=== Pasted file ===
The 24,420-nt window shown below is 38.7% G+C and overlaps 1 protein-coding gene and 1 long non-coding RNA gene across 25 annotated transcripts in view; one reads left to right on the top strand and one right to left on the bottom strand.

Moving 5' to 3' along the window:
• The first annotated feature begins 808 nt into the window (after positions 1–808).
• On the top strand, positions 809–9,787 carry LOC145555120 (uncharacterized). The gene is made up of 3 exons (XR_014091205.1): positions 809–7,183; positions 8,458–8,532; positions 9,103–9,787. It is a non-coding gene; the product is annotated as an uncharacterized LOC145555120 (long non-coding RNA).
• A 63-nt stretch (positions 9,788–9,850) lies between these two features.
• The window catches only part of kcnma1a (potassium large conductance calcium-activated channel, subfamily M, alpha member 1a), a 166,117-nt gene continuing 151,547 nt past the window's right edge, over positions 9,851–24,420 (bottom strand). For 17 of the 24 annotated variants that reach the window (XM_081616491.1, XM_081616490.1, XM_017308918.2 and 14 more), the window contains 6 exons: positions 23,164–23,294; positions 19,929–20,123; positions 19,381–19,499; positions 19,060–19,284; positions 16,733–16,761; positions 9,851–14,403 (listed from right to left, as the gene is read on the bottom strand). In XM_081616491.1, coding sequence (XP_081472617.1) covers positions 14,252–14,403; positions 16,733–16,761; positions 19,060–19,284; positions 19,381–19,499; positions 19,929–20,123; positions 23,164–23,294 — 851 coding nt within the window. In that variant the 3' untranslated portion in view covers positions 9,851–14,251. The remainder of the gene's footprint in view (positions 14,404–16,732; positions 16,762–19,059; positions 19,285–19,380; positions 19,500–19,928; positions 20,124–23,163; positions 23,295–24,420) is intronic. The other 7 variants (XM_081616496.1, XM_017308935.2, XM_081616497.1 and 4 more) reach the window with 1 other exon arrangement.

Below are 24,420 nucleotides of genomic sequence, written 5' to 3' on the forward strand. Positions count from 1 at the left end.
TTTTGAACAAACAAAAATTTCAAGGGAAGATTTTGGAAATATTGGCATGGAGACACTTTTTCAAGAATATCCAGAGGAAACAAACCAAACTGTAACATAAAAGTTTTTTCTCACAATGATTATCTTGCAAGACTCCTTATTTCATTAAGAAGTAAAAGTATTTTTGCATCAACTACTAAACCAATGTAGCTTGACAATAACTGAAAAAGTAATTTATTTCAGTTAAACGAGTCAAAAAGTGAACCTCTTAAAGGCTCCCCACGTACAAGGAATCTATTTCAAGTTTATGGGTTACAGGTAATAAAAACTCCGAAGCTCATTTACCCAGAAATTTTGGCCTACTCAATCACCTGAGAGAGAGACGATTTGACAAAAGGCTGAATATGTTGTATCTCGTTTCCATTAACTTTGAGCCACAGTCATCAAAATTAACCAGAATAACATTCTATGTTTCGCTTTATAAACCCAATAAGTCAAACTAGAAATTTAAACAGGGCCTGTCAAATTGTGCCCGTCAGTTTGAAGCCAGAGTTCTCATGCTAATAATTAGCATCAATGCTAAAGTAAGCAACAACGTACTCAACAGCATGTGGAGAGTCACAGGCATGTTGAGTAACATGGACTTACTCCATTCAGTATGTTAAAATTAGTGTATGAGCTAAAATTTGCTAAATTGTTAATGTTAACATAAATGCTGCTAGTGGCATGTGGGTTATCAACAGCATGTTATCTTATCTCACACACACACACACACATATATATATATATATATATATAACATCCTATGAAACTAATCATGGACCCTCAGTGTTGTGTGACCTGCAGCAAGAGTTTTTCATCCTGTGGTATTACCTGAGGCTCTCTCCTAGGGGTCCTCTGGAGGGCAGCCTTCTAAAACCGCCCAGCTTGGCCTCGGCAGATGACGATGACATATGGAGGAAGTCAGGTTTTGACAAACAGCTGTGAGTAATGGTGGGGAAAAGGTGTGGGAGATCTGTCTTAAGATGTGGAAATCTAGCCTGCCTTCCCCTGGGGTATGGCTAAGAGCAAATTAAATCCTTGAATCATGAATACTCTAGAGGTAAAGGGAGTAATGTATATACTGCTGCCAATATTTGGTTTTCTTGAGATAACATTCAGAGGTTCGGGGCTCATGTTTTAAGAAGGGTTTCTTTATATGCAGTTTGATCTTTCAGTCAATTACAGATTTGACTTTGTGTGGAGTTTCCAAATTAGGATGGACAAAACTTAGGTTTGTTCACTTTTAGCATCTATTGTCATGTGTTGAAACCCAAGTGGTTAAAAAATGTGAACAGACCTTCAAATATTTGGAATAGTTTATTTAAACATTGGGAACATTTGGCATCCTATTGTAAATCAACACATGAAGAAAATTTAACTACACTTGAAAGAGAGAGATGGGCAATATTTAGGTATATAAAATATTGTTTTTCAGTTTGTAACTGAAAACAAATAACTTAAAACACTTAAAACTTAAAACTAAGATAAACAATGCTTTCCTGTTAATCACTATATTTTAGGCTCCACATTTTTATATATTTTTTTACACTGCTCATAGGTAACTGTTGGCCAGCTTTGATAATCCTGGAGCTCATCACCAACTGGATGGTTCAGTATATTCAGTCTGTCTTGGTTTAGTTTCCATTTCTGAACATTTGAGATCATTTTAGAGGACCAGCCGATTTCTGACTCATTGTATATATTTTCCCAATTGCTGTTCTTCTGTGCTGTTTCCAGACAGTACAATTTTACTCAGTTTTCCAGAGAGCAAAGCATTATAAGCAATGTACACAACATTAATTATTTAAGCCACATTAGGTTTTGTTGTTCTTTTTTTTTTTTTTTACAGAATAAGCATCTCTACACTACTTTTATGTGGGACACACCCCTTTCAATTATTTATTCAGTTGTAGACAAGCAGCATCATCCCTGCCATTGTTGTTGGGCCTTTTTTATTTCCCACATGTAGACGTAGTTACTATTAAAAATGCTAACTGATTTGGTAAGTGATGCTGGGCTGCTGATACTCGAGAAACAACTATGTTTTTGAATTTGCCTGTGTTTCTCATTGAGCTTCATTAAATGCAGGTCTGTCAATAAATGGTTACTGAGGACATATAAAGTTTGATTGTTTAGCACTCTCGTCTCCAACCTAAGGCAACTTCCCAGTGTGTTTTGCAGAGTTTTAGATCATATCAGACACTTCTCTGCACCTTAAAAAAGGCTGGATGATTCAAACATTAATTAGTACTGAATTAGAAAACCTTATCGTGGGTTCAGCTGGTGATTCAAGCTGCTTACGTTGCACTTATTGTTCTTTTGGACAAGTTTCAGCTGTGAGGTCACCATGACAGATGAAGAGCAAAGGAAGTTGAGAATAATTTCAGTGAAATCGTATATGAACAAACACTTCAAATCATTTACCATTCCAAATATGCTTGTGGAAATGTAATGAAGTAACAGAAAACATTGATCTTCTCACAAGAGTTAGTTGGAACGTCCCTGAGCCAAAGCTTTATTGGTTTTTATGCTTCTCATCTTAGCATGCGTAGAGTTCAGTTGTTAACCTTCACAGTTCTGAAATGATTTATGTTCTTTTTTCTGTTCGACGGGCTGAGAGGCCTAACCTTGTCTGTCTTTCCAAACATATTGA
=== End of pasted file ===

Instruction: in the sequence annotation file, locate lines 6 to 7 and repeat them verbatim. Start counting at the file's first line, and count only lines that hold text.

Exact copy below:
• The window catches only part of kcnma1a (potassium large conductance calcium-activated channel, subfamily M, alpha member 1a), a 166,117-nt gene continuing 151,547 nt past the window's right edge, over positions 9,851–24,420 (bottom strand). For 17 of the 24 annotated variants that reach the window (XM_081616491.1, XM_081616490.1, XM_017308918.2 and 14 more), the window contains 6 exons: positions 23,164–23,294; positions 19,929–20,123; positions 19,381–19,499; positions 19,060–19,284; positions 16,733–16,761; positions 9,851–14,403 (listed from right to left, as the gene is read on the bottom strand). In XM_081616491.1, coding sequence (XP_081472617.1) covers positions 14,252–14,403; positions 16,733–16,761; positions 19,060–19,284; positions 19,381–19,499; positions 19,929–20,123; positions 23,164–23,294 — 851 coding nt within the window. In that variant the 3' untranslated portion in view covers positions 9,851–14,251. The remainder of the gene's footprint in view (positions 14,404–16,732; positions 16,762–19,059; positions 19,285–19,380; positions 19,500–19,928; positions 20,124–23,163; positions 23,295–24,420) is intronic. The other 7 variants (XM_081616496.1, XM_017308935.2, XM_081616497.1 and 4 more) reach the window with 1 other exon arrangement.

Below are 24,420 nucleotides of genomic sequence, written 5' to 3' on the forward strand. Positions count from 1 at the left end.